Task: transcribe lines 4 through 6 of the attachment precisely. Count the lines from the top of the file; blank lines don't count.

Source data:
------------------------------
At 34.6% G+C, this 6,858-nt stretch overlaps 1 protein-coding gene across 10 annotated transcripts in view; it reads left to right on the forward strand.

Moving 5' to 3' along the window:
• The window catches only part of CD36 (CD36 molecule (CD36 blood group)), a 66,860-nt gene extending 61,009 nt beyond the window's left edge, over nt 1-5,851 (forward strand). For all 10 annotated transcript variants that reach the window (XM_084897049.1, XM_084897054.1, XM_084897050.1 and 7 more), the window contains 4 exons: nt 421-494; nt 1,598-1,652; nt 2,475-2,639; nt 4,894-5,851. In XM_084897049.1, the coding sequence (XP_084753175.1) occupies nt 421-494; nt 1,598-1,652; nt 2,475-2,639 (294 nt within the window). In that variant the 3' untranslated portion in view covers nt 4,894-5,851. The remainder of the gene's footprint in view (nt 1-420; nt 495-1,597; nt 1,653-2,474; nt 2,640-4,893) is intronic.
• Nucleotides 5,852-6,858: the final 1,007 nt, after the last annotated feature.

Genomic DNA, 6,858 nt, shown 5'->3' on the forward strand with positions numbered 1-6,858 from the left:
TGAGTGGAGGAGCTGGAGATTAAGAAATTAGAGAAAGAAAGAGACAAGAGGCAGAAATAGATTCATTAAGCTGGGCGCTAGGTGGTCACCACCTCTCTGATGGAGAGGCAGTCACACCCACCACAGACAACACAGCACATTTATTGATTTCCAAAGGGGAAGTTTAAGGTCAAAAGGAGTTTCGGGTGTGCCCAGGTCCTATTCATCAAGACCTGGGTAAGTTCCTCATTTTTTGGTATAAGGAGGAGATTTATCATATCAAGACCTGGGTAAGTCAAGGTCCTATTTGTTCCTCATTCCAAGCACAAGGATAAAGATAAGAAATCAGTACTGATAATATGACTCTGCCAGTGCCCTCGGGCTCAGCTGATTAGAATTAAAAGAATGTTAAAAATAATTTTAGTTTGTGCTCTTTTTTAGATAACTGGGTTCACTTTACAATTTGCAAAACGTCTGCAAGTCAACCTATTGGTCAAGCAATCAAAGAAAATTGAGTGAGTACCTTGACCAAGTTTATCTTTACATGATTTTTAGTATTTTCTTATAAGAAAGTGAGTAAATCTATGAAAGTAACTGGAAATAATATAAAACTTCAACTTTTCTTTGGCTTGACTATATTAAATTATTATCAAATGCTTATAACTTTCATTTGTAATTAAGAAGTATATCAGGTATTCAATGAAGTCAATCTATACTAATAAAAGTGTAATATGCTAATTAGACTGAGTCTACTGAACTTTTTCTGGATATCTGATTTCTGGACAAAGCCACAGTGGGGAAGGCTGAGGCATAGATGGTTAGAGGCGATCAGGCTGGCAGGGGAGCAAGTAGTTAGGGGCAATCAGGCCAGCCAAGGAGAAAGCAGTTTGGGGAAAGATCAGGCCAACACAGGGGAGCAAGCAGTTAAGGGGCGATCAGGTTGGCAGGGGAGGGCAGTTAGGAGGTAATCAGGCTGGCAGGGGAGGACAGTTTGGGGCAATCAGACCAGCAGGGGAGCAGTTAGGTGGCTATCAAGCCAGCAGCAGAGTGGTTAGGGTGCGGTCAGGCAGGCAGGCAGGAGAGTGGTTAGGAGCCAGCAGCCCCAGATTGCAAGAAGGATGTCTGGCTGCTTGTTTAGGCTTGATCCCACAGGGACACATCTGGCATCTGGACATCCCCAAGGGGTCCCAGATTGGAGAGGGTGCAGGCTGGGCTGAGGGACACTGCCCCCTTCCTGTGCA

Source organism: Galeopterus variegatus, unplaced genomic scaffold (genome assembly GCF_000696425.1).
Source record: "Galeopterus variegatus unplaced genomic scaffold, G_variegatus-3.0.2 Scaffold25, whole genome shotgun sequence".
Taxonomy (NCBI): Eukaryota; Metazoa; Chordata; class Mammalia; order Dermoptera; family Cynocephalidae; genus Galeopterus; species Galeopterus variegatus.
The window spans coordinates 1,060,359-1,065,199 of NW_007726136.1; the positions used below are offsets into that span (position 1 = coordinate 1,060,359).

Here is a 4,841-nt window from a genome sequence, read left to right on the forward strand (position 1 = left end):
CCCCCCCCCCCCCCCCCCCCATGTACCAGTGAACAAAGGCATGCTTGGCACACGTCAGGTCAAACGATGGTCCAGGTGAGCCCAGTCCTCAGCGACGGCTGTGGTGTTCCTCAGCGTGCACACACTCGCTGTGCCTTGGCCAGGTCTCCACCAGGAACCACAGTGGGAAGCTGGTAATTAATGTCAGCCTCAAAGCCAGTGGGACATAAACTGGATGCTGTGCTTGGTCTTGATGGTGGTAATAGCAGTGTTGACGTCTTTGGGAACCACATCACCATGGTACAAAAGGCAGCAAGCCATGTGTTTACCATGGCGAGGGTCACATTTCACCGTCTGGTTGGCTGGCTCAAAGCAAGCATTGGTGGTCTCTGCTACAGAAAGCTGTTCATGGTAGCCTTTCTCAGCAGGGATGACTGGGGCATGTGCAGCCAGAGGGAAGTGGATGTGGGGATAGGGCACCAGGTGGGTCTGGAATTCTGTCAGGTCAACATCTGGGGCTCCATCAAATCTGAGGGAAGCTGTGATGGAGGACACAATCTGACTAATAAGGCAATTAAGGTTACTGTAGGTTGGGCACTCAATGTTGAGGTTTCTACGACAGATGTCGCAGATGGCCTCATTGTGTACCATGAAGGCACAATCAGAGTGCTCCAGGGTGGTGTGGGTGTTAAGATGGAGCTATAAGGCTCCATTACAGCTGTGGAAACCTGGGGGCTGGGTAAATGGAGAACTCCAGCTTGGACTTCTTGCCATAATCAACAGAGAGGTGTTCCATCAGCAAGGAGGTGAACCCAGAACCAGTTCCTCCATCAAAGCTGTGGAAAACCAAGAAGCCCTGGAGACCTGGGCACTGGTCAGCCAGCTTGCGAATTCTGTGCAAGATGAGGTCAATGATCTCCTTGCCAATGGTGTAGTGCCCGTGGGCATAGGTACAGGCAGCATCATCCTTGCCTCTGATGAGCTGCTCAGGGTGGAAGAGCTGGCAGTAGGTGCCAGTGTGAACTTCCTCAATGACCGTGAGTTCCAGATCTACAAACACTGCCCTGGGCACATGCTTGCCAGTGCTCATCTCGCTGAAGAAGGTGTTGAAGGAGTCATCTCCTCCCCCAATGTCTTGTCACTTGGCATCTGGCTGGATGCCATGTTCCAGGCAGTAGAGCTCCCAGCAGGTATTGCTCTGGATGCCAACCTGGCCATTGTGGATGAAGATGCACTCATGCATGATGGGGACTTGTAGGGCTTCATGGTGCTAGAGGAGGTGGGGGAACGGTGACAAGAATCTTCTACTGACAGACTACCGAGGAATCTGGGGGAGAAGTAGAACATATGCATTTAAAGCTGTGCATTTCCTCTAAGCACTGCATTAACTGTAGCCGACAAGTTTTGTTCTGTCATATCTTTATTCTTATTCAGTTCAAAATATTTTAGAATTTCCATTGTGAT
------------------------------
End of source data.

• Nucleotides 5,852-6,858: the final 1,007 nt, after the last annotated feature.

Genomic DNA, 6,858 nt, shown 5'->3' on the forward strand with positions numbered 1-6,858 from the left:
TGAGTGGAGGAGCTGGAGATTAAGAAATTAGAGAAAGAAAGAGACAAGAGGCAGAAATAGATTCATTAAGCTGGGCGCTAGGTGGTCACCACCTCTCTGATGGAGAGGCAGTCACACCCACCACAGACAACACAGCACATTTATTGATTTCCAAAGGGGAAGTTTAAGGTCAAAAGGAGTTTCGGGTGTGCCCAGGTCCTATTCATCAAGACCTGGGTAAGTTCCTCATTTTTTGGTATAAGGAGGAGATTTATCATATCAAGACCTGGGTAAGTCAAGGTCCTATTTGTTCCTCATTCCAAGCACAAGGATAAAGATAAGAAATCAGTACTGATAATATGACTCTGCCAGTGCCCTCGGGCTCAGCTGATTAGAATTAAAAGAATGTTAAAAATAATTTTAGTTTGTGCTCTTTTTTAGATAACTGGGTTCACTTTACAATTTGCAAAACGTCTGCAAGTCAACCTATTGGTCAAGCAATCAAAGAAAATTGAGTGAGTACCTTGACCAAGTTTATCTTTACATGATTTTTAGTATTTTCTTATAAGAAAGTGAGTAAATCTATGAAAGTAACTGGAAATAATATAAAACTTCAACTTTTCTTTGGCTTGACTATATTAAATTATTATCAAATGCTTATAACTTTCATTTGTAATTAAGAAGTATATCAGGTATTCAATGAAGTCAATCTATACTAATAAAAGTGTAATATGCTAATTAGACTGAGTCTACTGAACTTTTTCTGGATATCTGATTTCTGGACAAAGCCACAGTGGGGAAGGCTGAGGCATAGATGGTTAGAGGCGATCAGGCTGGCAGGGGAGCAAGTAGTTAGGGGCAATCAGGCCAGCCAAGGAGAAAGCAGTTTGGGGAAAGATCAGGCCAACACAGGGGAGCAAGCAGTTAAGGGGCGATCAGGTTGGCAGGGGAGGGCAGTTAGGAGGTAATCAGGCTGGCAGGGGAGGACAGTTTGGGGCAATCAGACCAGCAGGGGAGCAGTTAGGTGGCTATCAAGCCAGCAGCAGAGTGGTTAGGGTGCGGTCAGGCAGGCAGGCAGGAGAGTGGTTAGGAGCCAGCAGCCCCAGATTGCAAGAAGGATGTCTGGCTGCTTGTTTAGGCTTGATCCCACAGGGACACATCTGGCATCTGGACATCCCCAAGGGGTCCCAGATTGGAGAGGGTGCAGGCTGGGCTGAGGGACACTGCCCCCTTCCTGTGCA